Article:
So last year I set my New Year’s resolution to be to read every day. I ended up reading 55 books, 16 of which were printed, the rest being audio books. I had planned for this to be a top 5; but it was just too hard, so many great books that I didn’t want to leave out. But choosing just one was easy; there wasn’t any question about which to choose. There was one book that I read in May that has ever since kept coming to my mind: “QBQ! The Question Behind the Question” by John G. Miller.
When I started listening I quickly discovered that this book wasn’t what I had expected when I picked up the CD at the library. I had thought the QBQ was going to be a motivational interviewing technique like the 5 Whys, not questions for me to ask myself. I thought about turning off the audio book after a few minutes, did I really want to listen to someone telling me how I was responsible for all my life’s problems for an hour? It seemed like a recipe for depression. But then I thought that it was so short, and I could count it to my total for the year, so I kept going. And I am glad I did, as I got into it I couldn’t turn it off and ended up listening to it all in one go; while it may not have been the book I wanted, it turned out to be the one I needed to hear.
QBQs are a way to reframe your complaints into questions that:
Begin with “What” or “How” (not “why,” “when,” or “who”)
Contain an “I” (not “they,” “we,” or you)
Focus on action.John G. Miller: QBQ! The Question Behind the Question
The purpose of this reframing is to banish victim thinking and blame; to remind yourself that you can only change you; and to take action. This creates a sense of personal accountability; which rather than causing depression as I had feared, seems to have cured mine.
I had suffered from bouts of depression and melancholia ever since I became sick as an early teen. But since reading this book I am in the longest stretch without even a hint of melancholy since I was a child. Every time a “why me?” question surfaces I have used the QBQ guide lines to change it to a “what can I do to make it better?” type of question. Now, instead of feeling trapped by circumstances I can for the first time see that whatever afflicts me is not a burden, but rather a problem for me to work through and solve. I know that I cannot rely on others to change to make my life better, but that I need to make the changes. I am now in control: no longer the victim, but the assured the victor. The feeling of being trapped that would spiral into depression has been banished.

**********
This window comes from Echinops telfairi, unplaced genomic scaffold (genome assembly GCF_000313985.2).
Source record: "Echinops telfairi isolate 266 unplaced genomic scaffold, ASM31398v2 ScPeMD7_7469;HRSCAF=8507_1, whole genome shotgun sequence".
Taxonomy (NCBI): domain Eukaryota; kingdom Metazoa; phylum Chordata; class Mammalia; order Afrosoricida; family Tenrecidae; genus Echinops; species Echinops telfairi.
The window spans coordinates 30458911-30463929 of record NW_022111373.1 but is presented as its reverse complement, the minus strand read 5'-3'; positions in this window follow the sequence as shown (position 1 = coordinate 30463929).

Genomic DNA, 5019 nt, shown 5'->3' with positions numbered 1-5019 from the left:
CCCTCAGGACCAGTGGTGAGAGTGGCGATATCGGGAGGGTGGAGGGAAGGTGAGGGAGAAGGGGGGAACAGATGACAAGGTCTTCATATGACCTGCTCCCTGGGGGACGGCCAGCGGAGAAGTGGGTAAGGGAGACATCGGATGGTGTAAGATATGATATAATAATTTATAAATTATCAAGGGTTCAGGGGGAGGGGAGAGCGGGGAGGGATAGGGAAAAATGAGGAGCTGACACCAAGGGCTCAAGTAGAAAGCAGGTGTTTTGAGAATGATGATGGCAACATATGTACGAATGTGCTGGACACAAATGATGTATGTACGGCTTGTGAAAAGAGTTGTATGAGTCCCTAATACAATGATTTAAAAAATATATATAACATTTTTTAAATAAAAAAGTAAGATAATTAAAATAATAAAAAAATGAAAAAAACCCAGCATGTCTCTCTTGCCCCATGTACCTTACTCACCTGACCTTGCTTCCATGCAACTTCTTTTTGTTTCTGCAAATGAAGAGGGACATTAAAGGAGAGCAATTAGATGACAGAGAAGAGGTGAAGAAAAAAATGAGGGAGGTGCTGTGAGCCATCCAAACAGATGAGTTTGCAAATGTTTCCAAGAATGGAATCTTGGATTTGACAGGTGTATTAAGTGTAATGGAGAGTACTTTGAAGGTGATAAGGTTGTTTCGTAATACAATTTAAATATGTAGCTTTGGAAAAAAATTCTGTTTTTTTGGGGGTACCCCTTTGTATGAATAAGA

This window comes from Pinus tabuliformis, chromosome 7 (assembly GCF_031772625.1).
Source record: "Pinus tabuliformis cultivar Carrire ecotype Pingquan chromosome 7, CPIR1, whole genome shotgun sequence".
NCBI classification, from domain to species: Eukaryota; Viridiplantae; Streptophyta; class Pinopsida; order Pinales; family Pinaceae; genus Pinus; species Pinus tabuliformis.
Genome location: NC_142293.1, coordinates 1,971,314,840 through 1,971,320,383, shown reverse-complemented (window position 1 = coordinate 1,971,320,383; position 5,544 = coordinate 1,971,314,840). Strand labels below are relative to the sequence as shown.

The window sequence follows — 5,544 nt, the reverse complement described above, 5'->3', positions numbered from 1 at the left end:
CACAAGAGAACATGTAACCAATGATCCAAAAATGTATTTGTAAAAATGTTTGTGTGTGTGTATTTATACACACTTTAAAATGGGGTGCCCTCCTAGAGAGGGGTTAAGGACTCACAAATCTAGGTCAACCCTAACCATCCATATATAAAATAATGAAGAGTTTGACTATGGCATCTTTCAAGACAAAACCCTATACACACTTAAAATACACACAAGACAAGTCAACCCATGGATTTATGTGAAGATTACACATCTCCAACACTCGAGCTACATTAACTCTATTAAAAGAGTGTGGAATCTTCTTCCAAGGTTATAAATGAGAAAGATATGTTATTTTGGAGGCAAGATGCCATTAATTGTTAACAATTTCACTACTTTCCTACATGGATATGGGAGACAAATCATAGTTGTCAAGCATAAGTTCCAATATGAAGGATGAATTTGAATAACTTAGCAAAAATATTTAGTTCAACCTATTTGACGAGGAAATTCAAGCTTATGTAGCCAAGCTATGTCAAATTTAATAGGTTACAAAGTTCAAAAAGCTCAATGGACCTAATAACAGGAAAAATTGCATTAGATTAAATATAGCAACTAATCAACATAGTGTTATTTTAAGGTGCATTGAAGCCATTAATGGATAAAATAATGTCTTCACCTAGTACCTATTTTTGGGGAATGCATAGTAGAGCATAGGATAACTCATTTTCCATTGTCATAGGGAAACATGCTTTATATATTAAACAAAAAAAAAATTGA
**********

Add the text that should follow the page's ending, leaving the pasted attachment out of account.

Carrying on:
Not only do I love the message of this book, but how it is written as well. John uses engaging storytelling to illustrate how to best apply the QBQ which makes his message more memorable. I also doubt that many other authors would have been so audacious as to write an entire book on a three point framework. Many other authors suffer from trying to cover too many topics in a single book, which only serves to dilute the message. This greater focus and clarity on the central message of the power of the QBQ means that it leaves you thinking about the QBQ long after turning the final page, magnifying its impact on your life many times over. The book is also quite short, easy to read in one or two goes. This makes it an easy book for regular rereading, for a quick refresher whenever you find yourself asking Incorrect Questions.
As I said before, there was no question which book got the top spot from me this past year. There were a load of great books, I even reread “The Book of Five Rings” which had had a similar influence on me as a teenager, but for 2018 this was the book. So it is with great pleasure that I present my virtual book of the year award to John G Millar for “QBQ! The Question Behind The Question”. If you ever feel as though you have no control over your life this book is for you!
Photos used with Permission of John G. Miller